A Turkish court has convicted an employee of a US consulate for “aiding a terrorist organisation”, but released him on time served, Turkish state-run media reported.
Turkey’s Anadolu Agency said the court in the southeastern province of Mardin sentenced Turkish national Hamza Ulucay to four years and six months in prison on Wednesday.
Ulucay, who worked for the US consulate in the southern province of Adana as an interpreter, was detained in February 2017.
He was freed on Wednesday, taking into account the time already served, but the court banned him from leaving the country. Anadolu said that during his trial Ulucay sought acquittal.
The US’s charge d’affaires in Turkey, Jeffrey Hovenier, and consul-general in Ankara, Alejandro Hoot Baez, were present at the trial, Anadolu said.
Turkish courts had followed the same suit with Andrew Brunson, an evangelical pastor who was sentenced to three years in prison on terrorism charges but released last October after two years in prison. He denied the charges.
Brunson’s detention caused a diplomatic crisis between Washington and Ankara, as the two countries hit each other with economic sanctions before Brunson was freed.
Life sentence sought for Topuz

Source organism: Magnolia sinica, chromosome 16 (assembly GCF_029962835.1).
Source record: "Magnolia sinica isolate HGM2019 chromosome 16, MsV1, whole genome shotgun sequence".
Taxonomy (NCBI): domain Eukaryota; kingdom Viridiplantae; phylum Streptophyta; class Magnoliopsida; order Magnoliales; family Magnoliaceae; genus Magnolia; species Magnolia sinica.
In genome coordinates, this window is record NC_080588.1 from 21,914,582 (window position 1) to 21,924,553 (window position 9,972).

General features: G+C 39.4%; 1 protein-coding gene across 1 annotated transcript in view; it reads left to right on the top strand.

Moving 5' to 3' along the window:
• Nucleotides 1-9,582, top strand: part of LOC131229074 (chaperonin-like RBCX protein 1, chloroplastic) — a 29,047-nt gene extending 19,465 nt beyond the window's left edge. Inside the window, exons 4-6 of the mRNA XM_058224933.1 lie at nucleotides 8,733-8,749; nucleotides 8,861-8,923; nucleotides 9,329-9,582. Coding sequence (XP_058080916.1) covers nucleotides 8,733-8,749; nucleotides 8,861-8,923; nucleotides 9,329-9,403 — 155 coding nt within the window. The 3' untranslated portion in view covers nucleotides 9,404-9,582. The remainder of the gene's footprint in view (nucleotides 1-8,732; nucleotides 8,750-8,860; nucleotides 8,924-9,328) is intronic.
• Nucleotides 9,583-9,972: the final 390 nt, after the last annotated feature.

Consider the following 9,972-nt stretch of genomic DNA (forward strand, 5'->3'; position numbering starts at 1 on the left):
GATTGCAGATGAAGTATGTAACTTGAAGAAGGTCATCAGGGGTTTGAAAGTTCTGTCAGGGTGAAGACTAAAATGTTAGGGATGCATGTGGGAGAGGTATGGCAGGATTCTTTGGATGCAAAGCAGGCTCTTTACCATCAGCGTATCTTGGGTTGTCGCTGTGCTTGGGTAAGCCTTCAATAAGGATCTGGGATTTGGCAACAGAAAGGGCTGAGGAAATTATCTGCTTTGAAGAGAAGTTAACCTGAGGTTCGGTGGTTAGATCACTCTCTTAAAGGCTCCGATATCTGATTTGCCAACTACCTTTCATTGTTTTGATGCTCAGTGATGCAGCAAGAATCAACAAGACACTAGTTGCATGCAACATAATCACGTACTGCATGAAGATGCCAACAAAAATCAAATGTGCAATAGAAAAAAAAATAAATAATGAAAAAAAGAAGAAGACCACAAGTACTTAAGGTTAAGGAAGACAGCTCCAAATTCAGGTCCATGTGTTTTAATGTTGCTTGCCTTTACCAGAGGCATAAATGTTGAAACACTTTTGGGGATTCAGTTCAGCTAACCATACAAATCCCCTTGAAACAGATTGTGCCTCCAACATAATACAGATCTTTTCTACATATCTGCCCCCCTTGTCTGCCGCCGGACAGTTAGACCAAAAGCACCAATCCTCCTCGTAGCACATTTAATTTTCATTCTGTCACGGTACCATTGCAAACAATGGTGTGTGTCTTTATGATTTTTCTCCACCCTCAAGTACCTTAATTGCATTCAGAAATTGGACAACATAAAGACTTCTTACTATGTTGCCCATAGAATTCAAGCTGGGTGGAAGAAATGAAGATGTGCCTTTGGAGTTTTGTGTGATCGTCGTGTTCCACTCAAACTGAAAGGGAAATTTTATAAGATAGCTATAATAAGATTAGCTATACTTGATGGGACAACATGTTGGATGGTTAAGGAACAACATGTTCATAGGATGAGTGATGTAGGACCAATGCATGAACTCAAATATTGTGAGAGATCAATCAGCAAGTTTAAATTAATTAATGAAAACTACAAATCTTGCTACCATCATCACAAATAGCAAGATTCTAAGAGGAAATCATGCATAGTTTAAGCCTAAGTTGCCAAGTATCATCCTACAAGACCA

Ulucay was one of two US diplomatic mission employees imprisoned in Turkey.
Turkish prosecutors are seeking a life sentence for Metin Topuz, who worked for the US consulate in Istanbul, accusing him of attempting to overthrow the government and espionage, Turkish media reported.
Reports earlier in the month said that the 78-page indictment on Turkish national Topuz said he was in “very intense contact” with police officers who led a 2013 anti-corruption probe that implicated top government officials.
Topuz has been in jail since October 2017.
The Turkish government accuses US-based religious leader Fethullah Gulen of attempting a “judicial coup” with that investigation and labelled his network a terrorist group. Gulen is also blamed for the 2016 failed coup but he denies the accusations.
Ankara repeatedly demands the US extradite Gulen.
Since the abortive putsch, Turkey has detained 160,000 people and dismissed nearly the same number of civil servants over suspected links to the coup attempt, according to the UN human rights office.